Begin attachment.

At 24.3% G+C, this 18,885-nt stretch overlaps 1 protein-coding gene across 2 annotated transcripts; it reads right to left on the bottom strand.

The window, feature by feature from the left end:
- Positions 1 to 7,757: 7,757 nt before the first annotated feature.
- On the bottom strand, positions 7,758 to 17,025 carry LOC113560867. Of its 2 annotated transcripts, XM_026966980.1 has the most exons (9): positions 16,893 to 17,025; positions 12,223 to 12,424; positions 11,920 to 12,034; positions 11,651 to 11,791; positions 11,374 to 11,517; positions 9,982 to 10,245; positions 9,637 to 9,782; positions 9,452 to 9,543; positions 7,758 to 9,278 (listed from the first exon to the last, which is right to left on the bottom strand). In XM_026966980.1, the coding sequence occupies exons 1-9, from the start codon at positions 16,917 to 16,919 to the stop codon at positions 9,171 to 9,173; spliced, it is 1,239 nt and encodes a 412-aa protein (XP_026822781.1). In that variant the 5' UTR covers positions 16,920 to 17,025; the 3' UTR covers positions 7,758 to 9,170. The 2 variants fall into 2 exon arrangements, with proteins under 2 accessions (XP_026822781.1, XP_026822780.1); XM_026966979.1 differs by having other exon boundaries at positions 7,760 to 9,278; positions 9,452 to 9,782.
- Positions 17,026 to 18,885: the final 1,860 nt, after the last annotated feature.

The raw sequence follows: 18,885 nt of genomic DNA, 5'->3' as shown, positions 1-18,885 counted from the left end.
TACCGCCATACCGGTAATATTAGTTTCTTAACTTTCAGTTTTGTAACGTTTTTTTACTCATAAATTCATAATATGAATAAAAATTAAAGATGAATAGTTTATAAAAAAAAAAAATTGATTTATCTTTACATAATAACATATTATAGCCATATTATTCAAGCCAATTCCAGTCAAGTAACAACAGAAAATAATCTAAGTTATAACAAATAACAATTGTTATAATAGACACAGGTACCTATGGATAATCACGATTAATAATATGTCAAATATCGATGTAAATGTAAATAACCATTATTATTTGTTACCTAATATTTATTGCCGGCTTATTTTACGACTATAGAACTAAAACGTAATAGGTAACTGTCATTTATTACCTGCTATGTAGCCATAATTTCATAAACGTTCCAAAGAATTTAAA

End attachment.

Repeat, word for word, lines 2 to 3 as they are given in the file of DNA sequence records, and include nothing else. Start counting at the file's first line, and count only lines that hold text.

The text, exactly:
The window, feature by feature from the left end:
- Positions 1 to 7,757: 7,757 nt before the first annotated feature.